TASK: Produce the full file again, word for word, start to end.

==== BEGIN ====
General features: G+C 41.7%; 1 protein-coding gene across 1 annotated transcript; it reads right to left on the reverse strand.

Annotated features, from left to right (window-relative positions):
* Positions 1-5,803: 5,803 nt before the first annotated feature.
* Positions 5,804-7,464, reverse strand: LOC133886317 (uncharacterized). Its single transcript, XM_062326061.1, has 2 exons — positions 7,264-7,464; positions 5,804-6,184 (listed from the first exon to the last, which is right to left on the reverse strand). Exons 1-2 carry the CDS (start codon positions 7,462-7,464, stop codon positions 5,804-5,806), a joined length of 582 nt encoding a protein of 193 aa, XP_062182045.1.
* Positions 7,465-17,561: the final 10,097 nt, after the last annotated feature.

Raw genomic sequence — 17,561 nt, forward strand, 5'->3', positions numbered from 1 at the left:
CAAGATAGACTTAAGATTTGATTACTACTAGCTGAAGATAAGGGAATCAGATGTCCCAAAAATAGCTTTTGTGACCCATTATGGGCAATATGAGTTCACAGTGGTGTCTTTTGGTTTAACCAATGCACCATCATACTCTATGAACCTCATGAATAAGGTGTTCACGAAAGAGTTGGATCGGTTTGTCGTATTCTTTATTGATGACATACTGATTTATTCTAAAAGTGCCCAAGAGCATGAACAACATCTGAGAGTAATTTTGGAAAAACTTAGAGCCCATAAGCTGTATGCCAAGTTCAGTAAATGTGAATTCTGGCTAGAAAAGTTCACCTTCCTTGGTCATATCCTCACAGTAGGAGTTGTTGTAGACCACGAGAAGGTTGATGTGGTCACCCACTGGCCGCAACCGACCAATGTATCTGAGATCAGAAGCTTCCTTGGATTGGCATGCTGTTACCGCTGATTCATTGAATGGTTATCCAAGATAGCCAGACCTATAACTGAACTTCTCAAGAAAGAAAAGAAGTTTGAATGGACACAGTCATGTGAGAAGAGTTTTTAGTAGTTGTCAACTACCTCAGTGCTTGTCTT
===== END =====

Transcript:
General features: G+C 41.7%; 1 protein-coding gene across 1 annotated transcript; it reads right to left on the reverse strand.

Annotated features, from left to right (window-relative positions):
* Positions 1-5,803: 5,803 nt before the first annotated feature.
* Positions 5,804-7,464, reverse strand: LOC133886317 (uncharacterized). Its single transcript, XM_062326061.1, has 2 exons — positions 7,264-7,464; positions 5,804-6,184 (listed from the first exon to the last, which is right to left on the reverse strand). Exons 1-2 carry the CDS (start codon positions 7,462-7,464, stop codon positions 5,804-5,806), a joined length of 582 nt encoding a protein of 193 aa, XP_062182045.1.
* Positions 7,465-17,561: the final 10,097 nt, after the last annotated feature.

Raw genomic sequence — 17,561 nt, forward strand, 5'->3', positions numbered from 1 at the left:
CAAGATAGACTTAAGATTTGATTACTACTAGCTGAAGATAAGGGAATCAGATGTCCCAAAAATAGCTTTTGTGACCCATTATGGGCAATATGAGTTCACAGTGGTGTCTTTTGGTTTAACCAATGCACCATCATACTCTATGAACCTCATGAATAAGGTGTTCACGAAAGAGTTGGATCGGTTTGTCGTATTCTTTATTGATGACATACTGATTTATTCTAAAAGTGCCCAAGAGCATGAACAACATCTGAGAGTAATTTTGGAAAAACTTAGAGCCCATAAGCTGTATGCCAAGTTCAGTAAATGTGAATTCTGGCTAGAAAAGTTCACCTTCCTTGGTCATATCCTCACAGTAGGAGTTGTTGTAGACCACGAGAAGGTTGATGTGGTCACCCACTGGCCGCAACCGACCAATGTATCTGAGATCAGAAGCTTCCTTGGATTGGCATGCTGTTACCGCTGATTCATTGAATGGTTATCCAAGATAGCCAGACCTATAACTGAACTTCTCAAGAAAGAAAAGAAGTTTGAATGGACACAGTCATGTGAGAAGAGTTTTTAGTAGTTGTCAACTACCTCAGTGCTTGTCTT